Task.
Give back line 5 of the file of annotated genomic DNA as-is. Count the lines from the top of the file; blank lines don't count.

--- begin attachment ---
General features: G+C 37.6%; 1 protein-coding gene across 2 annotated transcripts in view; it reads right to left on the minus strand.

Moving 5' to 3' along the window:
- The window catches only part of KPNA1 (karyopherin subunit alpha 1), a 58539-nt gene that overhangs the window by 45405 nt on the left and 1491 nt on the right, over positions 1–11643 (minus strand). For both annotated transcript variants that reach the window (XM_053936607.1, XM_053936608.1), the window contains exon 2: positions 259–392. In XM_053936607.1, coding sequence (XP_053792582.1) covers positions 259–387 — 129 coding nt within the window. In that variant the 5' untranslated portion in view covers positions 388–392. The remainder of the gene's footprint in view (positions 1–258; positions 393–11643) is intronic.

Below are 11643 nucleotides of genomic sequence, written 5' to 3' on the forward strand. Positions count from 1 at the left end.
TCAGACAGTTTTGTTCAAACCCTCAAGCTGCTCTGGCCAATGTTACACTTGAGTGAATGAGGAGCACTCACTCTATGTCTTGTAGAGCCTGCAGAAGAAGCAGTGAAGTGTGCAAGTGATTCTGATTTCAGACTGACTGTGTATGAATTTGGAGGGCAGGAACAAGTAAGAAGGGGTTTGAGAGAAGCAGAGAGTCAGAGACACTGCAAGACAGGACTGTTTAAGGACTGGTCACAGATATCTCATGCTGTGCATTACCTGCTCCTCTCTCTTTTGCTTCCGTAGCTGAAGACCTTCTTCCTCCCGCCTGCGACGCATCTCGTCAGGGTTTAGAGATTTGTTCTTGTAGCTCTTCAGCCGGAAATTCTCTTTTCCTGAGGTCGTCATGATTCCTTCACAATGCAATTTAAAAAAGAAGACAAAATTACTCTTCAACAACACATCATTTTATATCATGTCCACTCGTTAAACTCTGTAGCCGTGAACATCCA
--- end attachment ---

TCAGACAGTTTTGTTCAAACCCTCAAGCTGCTCTGGCCAATGTTACACTTGAGTGAATGAGGAGCACTCACTCTATGTCTTGTAGAGCCTGCAGAAGAAGCAGTGAAGTGTGCAAGTGATTCTGATTTCAGACTGACTGTGTATGAATTTGGAGGGCAGGAACAAGTAAGAAGGGGTTTGAGAGAAGCAGAGAGTCAGAGACACTGCAAGACAGGACTGTTTAAGGACTGGTCACAGATATCTCATGCTGTGCATTACCTGCTCCTCTCTCTTTTGCTTCCGTAGCTGAAGACCTTCTTCCTCCCGCCTGCGACGCATCTCGTCAGGGTTTAGAGATTTGTTCTTGTAGCTCTTCAGCCGGAAATTCTCTTTTCCTGAGGTCGTCATGATTCCTTCACAATGCAATTTAAAAAAGAAGACAAAATTACTCTTCAACAACACATCATTTTATATCATGTCCACTCGTTAAACTCTGTAGCCGTGAACATCCA